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White House Ethics Oversight Chief Resigns After Clashes With Trump Administration

"It's become clear to me that changes are needed to strengthen the executive branch ethics program," Walter Shaub said

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    White House Ethics Oversight Chief Resigns After Clashes With Trump Administration
    AP Photo/J. Scott Applewhite, File
    This Jan. 23, 2017, file photo shows Walter M. Shaub Jr., director of the U.S. Office of Government Ethics, arrive for a meeting with the leaders of the House Oversight and Government Reform Committee on Capitol Hill in Washington.

    The government ethics director who prodded President Donald Trump's administration over conflicts of interest is resigning to take a new job.

    Walter Shaub, director of the Office of Government Ethics, is joining the Campaign Legal Center, a nonprofit in Washington that mostly focuses on violations of campaign finance law. 

    Both Shaub and the Campaign Legal Center posted the news on their Twitter accounts, and Shaub confirmed his move to The Associated Press. 

    He told The Washington Post he wasn't leaving under pressure but "it's clear that there isn’t more I could accomplish."

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    "The White House accepts Mr. Shaub's resignation and appreciates his service. The President will be nominating a successor in short order," a White House official told NBC News.

    "Director Shaub’s resignation is a sad consequence of the Trump Administration’s constant ethical breaches, and comes at a moment of crisis for the democratic process," Democratic Leader Nancy Pelosi said in a statement.

    The Office of Government Ethics oversees the executive branch, evaluating whether ethics rules are being followed and offering training for officials.

    President Barack Obama appointed Shaub, a longtime OGE employee, to director of the office in 2013. His term was set to expire next year. In his resignation letter to Trump, dated Thursday, Shaub wrote that the employees he led "are committed to protecting the principle that public service is a public trust."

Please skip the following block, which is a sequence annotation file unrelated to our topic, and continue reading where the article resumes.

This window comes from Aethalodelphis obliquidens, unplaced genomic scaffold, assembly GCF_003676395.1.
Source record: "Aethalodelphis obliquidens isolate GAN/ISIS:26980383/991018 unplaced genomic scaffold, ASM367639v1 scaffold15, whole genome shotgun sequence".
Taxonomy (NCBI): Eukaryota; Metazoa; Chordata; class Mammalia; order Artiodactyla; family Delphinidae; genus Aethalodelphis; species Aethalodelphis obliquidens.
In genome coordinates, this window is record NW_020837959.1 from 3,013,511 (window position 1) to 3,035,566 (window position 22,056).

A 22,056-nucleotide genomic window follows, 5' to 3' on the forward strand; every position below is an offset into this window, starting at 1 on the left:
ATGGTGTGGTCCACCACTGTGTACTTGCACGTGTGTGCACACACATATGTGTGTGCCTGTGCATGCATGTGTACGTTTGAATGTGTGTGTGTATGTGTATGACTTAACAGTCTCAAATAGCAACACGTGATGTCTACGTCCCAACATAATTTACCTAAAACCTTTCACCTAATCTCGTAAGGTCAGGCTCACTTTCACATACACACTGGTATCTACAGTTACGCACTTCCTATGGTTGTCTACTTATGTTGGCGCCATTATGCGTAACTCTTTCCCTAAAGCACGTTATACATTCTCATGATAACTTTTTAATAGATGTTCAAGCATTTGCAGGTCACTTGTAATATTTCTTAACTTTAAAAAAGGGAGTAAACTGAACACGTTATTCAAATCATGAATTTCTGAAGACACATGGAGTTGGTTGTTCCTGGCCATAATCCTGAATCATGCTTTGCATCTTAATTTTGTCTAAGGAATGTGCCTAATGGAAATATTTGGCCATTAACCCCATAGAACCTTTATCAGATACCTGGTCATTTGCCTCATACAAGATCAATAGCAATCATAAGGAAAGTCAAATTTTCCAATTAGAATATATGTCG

Beginning shortly after Election Day, Shaub and Trump's attorneys have engaged in an unusual bit of warfare that played out in eight months of OGE tweets, letters between them and OGE responses to congressional requests. 

    After Trump made it clear in January that he would not sell off his global business empire to avoid the appearance of conflicts of interest, Shaub spoke out. 

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    He said Trump's plan to retain financial interests in the Trump Organization while handing over leadership to his adult sons and a senior executive "doesn't meet the standards" of Trump's own Cabinet nominees and four decades of previous presidents. 

    Since then, the OGE has unsuccessfully asked the White House to punish a senior adviser to the president, Kellyanne Conway, over inappropriately promoting Ivanka Trump's fashion line.

    "I am more concerned about the extraordinary assertion that 'many' [ethics] regulations are inapplicable" to the president's employees, he wrote in a letter to a Trump lawyer, NBC News reported.

    The office succeeded in pressuring the White House to release information about ethics waivers it has granted to employees seeking to avoid running afoul of rules against interacting with previous employers. However, Shaub objected to White House lawyers handing over undated waivers — suggesting some of them may have been given retroactively. 

    "It's become clear to me that changes are needed to strengthen the executive branch ethics program," Shaub said Thursday. 

    Shaub said his work at the Campaign Legal Center will focus on government ethics, including at the congressional and state level. He said he will work from the outside to strengthen an executive branch ethics program that is designed to help thousands of federal employees avoid conflicts of interest.

    Chip Somodevilla/Getty Images; Mandel Ngan/AFP via Getty Images

    His said his last day will be July 19.